While industry guidance gives good recommendations on how to illuminate a space considering the whole visual field, too many turn straight to the tables of illuminance and uniformity, ignoring the rest of the recommendations. This results in well-lit working planes, but, potentially, dull and uninspiring spaces.

Further, many of the illuminance recommendations are based on outmoded working practices, technology and equipment, and are in need of review.

The change to an ambient illuminance approach seems sensible, with the proposed method allowing the lighting designer creative freedom to consider the whole visual environment.

I welcome this proposal to shake up lighting calculation methods, subject to suitable research and with care not to be too restrictive in recommendations.


Linda Salamoun, senior communicator, PSLab

With moving times and changing functional requirements, it has become apparent that a shift in approach to the standards is required. Designers are already trying to review functional lighting requirements based on best practice, considering current standards, but in the light of the latest research about brightness, contrast and what creates visual comfort. However, adherence to standards often forces the concept towards a design that might compromise the focus and/or comfort.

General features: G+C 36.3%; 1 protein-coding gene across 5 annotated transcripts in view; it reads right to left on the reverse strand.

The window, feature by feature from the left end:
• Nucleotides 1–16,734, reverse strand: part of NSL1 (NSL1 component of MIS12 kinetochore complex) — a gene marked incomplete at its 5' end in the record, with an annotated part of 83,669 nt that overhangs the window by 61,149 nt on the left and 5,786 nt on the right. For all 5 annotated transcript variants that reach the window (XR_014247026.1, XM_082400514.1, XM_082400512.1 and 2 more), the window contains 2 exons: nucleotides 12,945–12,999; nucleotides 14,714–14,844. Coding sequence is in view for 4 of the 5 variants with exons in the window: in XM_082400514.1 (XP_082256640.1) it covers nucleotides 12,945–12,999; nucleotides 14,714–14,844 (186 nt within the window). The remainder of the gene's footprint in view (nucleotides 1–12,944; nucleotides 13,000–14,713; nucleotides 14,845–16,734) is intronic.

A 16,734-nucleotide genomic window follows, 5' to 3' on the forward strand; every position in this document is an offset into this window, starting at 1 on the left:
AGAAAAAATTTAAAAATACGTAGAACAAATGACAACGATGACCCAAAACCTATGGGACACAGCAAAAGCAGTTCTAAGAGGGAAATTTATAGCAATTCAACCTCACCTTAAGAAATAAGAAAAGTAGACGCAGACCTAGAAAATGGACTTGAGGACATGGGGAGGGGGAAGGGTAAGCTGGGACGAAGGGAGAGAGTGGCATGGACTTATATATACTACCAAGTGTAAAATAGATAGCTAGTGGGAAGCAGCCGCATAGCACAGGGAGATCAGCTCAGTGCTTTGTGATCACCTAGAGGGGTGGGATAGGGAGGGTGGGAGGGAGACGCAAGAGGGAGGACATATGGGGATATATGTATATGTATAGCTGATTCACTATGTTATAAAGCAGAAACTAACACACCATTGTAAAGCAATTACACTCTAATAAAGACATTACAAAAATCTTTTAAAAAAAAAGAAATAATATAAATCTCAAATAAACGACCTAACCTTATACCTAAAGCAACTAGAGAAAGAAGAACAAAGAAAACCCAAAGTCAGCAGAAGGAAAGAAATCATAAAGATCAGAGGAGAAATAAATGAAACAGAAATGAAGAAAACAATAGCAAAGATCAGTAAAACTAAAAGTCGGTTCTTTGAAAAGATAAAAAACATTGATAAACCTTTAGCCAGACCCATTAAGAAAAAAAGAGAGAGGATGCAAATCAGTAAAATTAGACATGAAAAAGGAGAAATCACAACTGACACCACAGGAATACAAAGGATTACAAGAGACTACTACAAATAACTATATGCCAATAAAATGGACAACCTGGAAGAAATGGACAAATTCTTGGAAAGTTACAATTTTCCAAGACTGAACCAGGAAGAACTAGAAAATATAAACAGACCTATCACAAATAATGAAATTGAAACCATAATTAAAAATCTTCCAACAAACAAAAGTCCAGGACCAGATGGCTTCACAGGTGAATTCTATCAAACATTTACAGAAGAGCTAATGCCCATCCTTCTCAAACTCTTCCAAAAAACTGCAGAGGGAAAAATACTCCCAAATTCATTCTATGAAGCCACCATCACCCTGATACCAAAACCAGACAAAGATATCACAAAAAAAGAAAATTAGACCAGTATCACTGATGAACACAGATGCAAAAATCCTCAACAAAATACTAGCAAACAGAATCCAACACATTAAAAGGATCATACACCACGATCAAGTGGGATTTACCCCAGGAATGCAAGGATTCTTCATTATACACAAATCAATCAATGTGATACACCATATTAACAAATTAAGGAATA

We should be embracing the developments made in technology that allow us to use light more easily in ways that really support a space. If the standards produced by the authoritative bodies can change in a way that would support the way most lighting designers are already thinking, this is a positive.


Jeff Shaw, associate director of Arup and former SLL president

When two past SLL presidents and recipients of the SLL Lighting Award, and a CIBSE Gold Medal prepare a manifesto together, we should listen.

This manifesto has a sound basis – the ‘working plane illuminance’ approach was developed in a different era. We know much more than we did in the past about the relationships between how we light a space and health, wellbeing and visual comfort.

I appreciate the risk of our profession becoming commoditised – I have recently seen a generative algorithm automating the process of ‘optimising’ the lighting layout for a simple space, based on horizontal illuminance, cost and efficiency. However, could the proposed LiDOs solution not also be exploited to ‘automate’ lighting design, albeit with different inputs and processes?